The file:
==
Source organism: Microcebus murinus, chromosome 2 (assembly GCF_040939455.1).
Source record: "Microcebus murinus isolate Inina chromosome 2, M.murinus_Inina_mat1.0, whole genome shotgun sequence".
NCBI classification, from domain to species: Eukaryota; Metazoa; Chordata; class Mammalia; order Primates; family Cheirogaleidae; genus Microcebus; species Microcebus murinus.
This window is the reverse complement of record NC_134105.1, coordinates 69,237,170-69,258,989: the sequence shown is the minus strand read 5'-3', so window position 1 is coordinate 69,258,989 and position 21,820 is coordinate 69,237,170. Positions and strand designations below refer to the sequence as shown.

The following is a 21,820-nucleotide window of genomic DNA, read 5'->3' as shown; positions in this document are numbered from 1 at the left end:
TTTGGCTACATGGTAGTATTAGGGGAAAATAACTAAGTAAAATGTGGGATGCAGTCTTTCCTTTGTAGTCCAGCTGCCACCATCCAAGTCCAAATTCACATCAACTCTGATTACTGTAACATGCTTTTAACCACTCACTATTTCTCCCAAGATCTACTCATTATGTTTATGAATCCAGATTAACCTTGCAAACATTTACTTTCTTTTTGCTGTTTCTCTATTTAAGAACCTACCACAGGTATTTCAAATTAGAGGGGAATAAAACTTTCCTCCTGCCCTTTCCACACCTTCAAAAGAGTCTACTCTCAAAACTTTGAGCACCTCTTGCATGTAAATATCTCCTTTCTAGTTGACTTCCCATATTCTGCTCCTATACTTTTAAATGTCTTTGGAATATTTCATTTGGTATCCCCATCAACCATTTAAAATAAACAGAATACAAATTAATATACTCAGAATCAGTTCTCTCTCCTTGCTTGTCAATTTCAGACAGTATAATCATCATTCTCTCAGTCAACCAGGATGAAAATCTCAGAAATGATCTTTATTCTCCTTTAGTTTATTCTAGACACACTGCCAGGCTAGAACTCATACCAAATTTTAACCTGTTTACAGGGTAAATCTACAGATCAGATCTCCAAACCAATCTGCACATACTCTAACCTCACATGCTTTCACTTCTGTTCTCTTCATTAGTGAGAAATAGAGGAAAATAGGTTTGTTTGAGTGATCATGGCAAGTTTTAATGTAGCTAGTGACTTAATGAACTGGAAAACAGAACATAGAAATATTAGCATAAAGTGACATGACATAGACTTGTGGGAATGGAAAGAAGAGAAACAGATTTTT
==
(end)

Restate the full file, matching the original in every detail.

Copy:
Source organism: Microcebus murinus, chromosome 2 (assembly GCF_040939455.1).
Source record: "Microcebus murinus isolate Inina chromosome 2, M.murinus_Inina_mat1.0, whole genome shotgun sequence".
NCBI classification, from domain to species: Eukaryota; Metazoa; Chordata; class Mammalia; order Primates; family Cheirogaleidae; genus Microcebus; species Microcebus murinus.
This window is the reverse complement of record NC_134105.1, coordinates 69,237,170-69,258,989: the sequence shown is the minus strand read 5'-3', so window position 1 is coordinate 69,258,989 and position 21,820 is coordinate 69,237,170. Positions and strand designations below refer to the sequence as shown.

The following is a 21,820-nucleotide window of genomic DNA, read 5'->3' as shown; positions in this document are numbered from 1 at the left end:
TTTGGCTACATGGTAGTATTAGGGGAAAATAACTAAGTAAAATGTGGGATGCAGTCTTTCCTTTGTAGTCCAGCTGCCACCATCCAAGTCCAAATTCACATCAACTCTGATTACTGTAACATGCTTTTAACCACTCACTATTTCTCCCAAGATCTACTCATTATGTTTATGAATCCAGATTAACCTTGCAAACATTTACTTTCTTTTTGCTGTTTCTCTATTTAAGAACCTACCACAGGTATTTCAAATTAGAGGGGAATAAAACTTTCCTCCTGCCCTTTCCACACCTTCAAAAGAGTCTACTCTCAAAACTTTGAGCACCTCTTGCATGTAAATATCTCCTTTCTAGTTGACTTCCCATATTCTGCTCCTATACTTTTAAATGTCTTTGGAATATTTCATTTGGTATCCCCATCAACCATTTAAAATAAACAGAATACAAATTAATATACTCAGAATCAGTTCTCTCTCCTTGCTTGTCAATTTCAGACAGTATAATCATCATTCTCTCAGTCAACCAGGATGAAAATCTCAGAAATGATCTTTATTCTCCTTTAGTTTATTCTAGACACACTGCCAGGCTAGAACTCATACCAAATTTTAACCTGTTTACAGGGTAAATCTACAGATCAGATCTCCAAACCAATCTGCACATACTCTAACCTCACATGCTTTCACTTCTGTTCTCTTCATTAGTGAGAAATAGAGGAAAATAGGTTTGTTTGAGTGATCATGGCAAGTTTTAATGTAGCTAGTGACTTAATGAACTGGAAAACAGAACATAGAAATATTAGCATAAAGTGACATGACATAGACTTGTGGGAATGGAAAGAAGAGAAACAGATTTTT